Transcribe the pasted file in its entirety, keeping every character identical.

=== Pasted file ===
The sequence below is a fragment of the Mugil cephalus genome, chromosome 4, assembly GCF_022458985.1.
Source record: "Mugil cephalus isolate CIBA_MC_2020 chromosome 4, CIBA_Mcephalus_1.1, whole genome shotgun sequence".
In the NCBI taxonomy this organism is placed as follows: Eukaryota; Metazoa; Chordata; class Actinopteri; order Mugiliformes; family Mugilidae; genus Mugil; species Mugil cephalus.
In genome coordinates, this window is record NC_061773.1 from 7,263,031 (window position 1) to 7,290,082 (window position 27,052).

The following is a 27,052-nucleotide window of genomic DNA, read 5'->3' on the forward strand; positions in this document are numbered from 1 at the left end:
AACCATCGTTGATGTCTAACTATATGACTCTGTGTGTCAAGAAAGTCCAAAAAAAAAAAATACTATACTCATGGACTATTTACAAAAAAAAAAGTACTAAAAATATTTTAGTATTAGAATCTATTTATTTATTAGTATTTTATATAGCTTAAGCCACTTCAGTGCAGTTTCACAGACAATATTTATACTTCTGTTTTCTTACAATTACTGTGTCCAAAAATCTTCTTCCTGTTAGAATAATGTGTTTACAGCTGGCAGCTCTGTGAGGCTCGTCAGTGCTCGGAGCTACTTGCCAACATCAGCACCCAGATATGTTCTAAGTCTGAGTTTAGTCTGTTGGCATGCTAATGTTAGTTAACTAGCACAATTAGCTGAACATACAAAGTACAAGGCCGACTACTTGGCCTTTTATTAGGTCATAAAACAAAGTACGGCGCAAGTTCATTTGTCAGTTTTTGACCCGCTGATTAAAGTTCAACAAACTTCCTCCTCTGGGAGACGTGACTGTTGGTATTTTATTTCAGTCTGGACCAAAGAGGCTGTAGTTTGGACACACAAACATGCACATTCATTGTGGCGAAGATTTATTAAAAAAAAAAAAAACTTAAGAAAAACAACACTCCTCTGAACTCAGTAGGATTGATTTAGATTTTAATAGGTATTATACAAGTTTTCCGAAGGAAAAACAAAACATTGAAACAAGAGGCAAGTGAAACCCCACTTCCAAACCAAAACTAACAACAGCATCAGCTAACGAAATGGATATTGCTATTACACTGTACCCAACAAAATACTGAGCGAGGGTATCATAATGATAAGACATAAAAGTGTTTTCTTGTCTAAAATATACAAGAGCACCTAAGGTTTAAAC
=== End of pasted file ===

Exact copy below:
The sequence below is a fragment of the Mugil cephalus genome, chromosome 4, assembly GCF_022458985.1.
Source record: "Mugil cephalus isolate CIBA_MC_2020 chromosome 4, CIBA_Mcephalus_1.1, whole genome shotgun sequence".
In the NCBI taxonomy this organism is placed as follows: Eukaryota; Metazoa; Chordata; class Actinopteri; order Mugiliformes; family Mugilidae; genus Mugil; species Mugil cephalus.
In genome coordinates, this window is record NC_061773.1 from 7,263,031 (window position 1) to 7,290,082 (window position 27,052).

The following is a 27,052-nucleotide window of genomic DNA, read 5'->3' on the forward strand; positions in this document are numbered from 1 at the left end:
AACCATCGTTGATGTCTAACTATATGACTCTGTGTGTCAAGAAAGTCCAAAAAAAAAAAATACTATACTCATGGACTATTTACAAAAAAAAAAGTACTAAAAATATTTTAGTATTAGAATCTATTTATTTATTAGTATTTTATATAGCTTAAGCCACTTCAGTGCAGTTTCACAGACAATATTTATACTTCTGTTTTCTTACAATTACTGTGTCCAAAAATCTTCTTCCTGTTAGAATAATGTGTTTACAGCTGGCAGCTCTGTGAGGCTCGTCAGTGCTCGGAGCTACTTGCCAACATCAGCACCCAGATATGTTCTAAGTCTGAGTTTAGTCTGTTGGCATGCTAATGTTAGTTAACTAGCACAATTAGCTGAACATACAAAGTACAAGGCCGACTACTTGGCCTTTTATTAGGTCATAAAACAAAGTACGGCGCAAGTTCATTTGTCAGTTTTTGACCCGCTGATTAAAGTTCAACAAACTTCCTCCTCTGGGAGACGTGACTGTTGGTATTTTATTTCAGTCTGGACCAAAGAGGCTGTAGTTTGGACACACAAACATGCACATTCATTGTGGCGAAGATTTATTAAAAAAAAAAAAAACTTAAGAAAAACAACACTCCTCTGAACTCAGTAGGATTGATTTAGATTTTAATAGGTATTATACAAGTTTTCCGAAGGAAAAACAAAACATTGAAACAAGAGGCAAGTGAAACCCCACTTCCAAACCAAAACTAACAACAGCATCAGCTAACGAAATGGATATTGCTATTACACTGTACCCAACAAAATACTGAGCGAGGGTATCATAATGATAAGACATAAAAGTGTTTTCTTGTCTAAAATATACAAGAGCACCTAAGGTTTAAAC